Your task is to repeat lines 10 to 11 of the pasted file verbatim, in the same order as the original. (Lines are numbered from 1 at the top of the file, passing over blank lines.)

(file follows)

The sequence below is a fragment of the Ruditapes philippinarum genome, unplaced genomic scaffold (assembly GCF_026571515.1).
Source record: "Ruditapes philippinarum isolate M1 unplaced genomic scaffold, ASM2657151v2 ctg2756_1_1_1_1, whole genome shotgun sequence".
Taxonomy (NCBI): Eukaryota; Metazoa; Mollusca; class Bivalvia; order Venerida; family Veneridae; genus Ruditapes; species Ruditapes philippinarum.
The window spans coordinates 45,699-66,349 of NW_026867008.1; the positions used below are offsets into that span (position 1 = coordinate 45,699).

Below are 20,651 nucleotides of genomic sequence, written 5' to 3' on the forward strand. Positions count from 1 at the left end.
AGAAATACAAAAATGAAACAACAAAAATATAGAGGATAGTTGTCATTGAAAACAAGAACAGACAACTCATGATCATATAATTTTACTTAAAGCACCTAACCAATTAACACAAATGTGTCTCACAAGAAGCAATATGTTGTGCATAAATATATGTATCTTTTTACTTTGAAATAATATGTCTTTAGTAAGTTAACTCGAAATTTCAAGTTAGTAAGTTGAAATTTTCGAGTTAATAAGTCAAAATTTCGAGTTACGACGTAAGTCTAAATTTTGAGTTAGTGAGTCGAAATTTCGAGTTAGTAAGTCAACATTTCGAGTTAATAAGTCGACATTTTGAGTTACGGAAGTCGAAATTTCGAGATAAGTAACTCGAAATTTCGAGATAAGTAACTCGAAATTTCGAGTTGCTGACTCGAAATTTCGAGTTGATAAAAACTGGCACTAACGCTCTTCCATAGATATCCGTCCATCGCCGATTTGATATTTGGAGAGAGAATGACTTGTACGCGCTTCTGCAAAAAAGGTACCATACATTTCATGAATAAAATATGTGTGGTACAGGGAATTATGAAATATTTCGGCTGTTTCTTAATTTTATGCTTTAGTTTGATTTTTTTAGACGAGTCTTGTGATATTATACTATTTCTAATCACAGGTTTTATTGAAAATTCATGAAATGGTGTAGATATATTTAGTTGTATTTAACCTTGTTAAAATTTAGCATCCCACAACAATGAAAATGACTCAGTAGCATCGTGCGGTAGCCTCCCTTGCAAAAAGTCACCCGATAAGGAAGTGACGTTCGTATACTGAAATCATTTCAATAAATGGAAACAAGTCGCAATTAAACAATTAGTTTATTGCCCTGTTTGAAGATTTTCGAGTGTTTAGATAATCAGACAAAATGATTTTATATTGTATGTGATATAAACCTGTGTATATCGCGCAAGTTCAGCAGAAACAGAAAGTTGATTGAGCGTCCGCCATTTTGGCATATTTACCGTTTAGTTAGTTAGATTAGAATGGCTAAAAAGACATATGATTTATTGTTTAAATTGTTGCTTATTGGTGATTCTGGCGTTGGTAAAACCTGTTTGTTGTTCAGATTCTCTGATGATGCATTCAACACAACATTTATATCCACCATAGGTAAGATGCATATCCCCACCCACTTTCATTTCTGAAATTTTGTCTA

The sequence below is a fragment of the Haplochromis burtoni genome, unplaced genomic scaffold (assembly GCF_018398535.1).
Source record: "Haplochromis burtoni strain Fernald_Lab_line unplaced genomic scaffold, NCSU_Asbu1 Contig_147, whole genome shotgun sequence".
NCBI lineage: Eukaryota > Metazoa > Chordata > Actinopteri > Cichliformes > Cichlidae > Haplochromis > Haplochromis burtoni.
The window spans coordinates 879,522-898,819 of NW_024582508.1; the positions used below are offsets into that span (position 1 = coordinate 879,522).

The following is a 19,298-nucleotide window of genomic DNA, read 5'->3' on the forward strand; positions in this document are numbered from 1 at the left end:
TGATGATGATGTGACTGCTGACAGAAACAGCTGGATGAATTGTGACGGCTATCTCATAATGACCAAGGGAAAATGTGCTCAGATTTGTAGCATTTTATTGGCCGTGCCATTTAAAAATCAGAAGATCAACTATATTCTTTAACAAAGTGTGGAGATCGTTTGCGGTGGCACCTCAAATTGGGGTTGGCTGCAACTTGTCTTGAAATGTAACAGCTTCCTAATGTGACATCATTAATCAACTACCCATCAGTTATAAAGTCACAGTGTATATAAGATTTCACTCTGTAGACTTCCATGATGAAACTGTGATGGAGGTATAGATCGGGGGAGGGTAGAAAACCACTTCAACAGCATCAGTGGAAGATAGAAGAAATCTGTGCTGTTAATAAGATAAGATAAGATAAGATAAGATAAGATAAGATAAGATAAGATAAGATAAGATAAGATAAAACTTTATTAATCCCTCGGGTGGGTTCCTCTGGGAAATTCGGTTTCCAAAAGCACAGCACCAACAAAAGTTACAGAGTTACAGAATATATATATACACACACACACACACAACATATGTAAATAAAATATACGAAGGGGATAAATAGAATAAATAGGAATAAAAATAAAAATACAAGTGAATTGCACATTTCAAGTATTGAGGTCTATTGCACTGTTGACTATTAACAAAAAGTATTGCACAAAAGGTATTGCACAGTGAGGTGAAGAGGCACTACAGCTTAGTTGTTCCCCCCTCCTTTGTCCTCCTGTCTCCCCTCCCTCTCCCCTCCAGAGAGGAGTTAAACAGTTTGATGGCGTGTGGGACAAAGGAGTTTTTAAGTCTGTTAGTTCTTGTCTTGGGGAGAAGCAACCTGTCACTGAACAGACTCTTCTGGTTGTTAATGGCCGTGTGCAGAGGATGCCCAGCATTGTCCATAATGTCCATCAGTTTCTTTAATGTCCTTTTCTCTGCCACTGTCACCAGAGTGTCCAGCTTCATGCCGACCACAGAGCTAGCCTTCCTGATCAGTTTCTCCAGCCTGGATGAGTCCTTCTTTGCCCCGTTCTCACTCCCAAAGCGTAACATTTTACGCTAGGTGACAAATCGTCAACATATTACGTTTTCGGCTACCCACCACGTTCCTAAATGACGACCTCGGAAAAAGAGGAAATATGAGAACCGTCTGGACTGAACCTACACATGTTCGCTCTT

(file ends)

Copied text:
The window spans coordinates 879,522-898,819 of NW_024582508.1; the positions used below are offsets into that span (position 1 = coordinate 879,522).

The following is a 19,298-nucleotide window of genomic DNA, read 5'->3' on the forward strand; positions in this document are numbered from 1 at the left end: